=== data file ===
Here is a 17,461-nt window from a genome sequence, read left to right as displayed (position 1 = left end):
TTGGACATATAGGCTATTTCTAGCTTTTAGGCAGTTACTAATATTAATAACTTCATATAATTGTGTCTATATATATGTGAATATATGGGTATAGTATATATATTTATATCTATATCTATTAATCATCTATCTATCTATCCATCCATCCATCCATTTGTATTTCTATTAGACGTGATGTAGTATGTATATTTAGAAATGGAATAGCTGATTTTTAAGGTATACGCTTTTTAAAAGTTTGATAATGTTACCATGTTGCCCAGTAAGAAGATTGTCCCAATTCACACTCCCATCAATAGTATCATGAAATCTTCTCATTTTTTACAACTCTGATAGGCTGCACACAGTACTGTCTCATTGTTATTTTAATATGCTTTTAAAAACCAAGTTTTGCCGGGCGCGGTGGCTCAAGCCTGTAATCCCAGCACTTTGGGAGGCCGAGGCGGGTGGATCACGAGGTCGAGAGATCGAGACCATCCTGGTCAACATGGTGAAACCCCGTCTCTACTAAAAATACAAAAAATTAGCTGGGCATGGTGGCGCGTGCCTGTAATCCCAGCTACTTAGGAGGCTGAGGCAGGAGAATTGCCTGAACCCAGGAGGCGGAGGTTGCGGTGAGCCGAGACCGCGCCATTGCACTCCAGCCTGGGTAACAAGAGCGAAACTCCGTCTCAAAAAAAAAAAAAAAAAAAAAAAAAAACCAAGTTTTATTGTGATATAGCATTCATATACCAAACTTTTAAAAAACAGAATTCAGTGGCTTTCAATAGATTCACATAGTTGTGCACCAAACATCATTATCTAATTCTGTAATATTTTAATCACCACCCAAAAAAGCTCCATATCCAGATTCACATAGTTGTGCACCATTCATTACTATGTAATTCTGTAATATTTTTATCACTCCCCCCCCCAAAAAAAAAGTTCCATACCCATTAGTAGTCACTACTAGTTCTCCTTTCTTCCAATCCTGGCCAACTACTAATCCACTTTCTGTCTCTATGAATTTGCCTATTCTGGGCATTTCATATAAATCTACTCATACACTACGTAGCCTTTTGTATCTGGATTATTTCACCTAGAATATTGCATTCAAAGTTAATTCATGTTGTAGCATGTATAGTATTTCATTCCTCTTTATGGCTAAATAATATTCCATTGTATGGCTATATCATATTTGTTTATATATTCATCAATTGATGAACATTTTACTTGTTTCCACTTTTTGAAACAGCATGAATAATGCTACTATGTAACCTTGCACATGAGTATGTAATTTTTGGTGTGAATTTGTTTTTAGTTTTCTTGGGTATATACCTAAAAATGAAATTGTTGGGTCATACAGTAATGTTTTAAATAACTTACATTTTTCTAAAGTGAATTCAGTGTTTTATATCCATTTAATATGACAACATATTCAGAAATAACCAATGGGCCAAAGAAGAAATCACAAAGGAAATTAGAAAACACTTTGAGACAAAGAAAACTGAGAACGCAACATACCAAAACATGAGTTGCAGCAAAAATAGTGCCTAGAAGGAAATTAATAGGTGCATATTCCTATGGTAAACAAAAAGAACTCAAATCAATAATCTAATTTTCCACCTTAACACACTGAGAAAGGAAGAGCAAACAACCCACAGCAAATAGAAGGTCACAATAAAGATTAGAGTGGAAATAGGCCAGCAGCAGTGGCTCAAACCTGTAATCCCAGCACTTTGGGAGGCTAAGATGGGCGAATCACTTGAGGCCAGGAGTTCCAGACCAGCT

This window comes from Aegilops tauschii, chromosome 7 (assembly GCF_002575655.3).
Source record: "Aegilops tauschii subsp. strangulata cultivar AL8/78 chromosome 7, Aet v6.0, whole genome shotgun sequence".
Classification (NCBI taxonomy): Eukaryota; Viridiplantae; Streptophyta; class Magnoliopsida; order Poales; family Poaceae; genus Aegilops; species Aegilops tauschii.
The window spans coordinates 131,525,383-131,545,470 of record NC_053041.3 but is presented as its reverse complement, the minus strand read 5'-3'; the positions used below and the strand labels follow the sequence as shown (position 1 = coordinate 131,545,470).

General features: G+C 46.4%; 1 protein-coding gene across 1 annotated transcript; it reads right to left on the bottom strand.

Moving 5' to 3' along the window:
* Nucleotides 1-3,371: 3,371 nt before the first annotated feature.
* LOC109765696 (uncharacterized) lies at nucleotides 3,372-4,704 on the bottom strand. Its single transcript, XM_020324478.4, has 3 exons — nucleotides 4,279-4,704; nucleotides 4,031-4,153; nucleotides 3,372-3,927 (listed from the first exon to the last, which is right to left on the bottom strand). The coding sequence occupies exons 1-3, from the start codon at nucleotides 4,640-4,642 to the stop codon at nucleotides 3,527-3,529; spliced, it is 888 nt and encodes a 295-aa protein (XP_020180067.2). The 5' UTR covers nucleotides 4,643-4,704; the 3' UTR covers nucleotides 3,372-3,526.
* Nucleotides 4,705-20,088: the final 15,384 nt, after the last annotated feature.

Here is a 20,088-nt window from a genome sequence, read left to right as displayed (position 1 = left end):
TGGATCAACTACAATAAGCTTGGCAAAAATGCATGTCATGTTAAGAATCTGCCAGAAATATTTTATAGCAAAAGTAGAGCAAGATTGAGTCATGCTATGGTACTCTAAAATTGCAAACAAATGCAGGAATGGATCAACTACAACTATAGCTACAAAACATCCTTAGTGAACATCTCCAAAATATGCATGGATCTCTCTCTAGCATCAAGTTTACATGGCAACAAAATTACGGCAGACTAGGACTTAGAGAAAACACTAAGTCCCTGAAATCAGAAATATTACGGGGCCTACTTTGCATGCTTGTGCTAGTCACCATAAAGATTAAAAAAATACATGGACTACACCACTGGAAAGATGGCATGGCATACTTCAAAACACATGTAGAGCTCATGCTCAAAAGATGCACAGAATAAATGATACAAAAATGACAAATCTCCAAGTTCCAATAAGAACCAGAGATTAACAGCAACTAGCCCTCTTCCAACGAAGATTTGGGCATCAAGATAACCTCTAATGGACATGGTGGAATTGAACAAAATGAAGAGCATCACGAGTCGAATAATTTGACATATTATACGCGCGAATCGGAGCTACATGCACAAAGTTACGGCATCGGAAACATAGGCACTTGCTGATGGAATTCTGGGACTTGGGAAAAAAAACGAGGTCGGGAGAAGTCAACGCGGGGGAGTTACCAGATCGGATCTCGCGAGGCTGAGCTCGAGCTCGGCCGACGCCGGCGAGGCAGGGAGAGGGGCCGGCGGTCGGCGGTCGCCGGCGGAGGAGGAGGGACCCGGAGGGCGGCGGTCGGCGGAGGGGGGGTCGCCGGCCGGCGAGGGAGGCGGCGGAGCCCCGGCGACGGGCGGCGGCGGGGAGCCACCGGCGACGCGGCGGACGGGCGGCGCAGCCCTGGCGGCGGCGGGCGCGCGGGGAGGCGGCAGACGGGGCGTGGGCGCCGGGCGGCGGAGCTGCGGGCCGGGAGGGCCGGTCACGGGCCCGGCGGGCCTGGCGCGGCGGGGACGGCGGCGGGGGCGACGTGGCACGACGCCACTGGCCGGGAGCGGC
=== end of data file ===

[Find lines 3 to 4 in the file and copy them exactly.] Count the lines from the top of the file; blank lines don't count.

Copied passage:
This window comes from Aegilops tauschii, chromosome 7 (assembly GCF_002575655.3).
Source record: "Aegilops tauschii subsp. strangulata cultivar AL8/78 chromosome 7, Aet v6.0, whole genome shotgun sequence".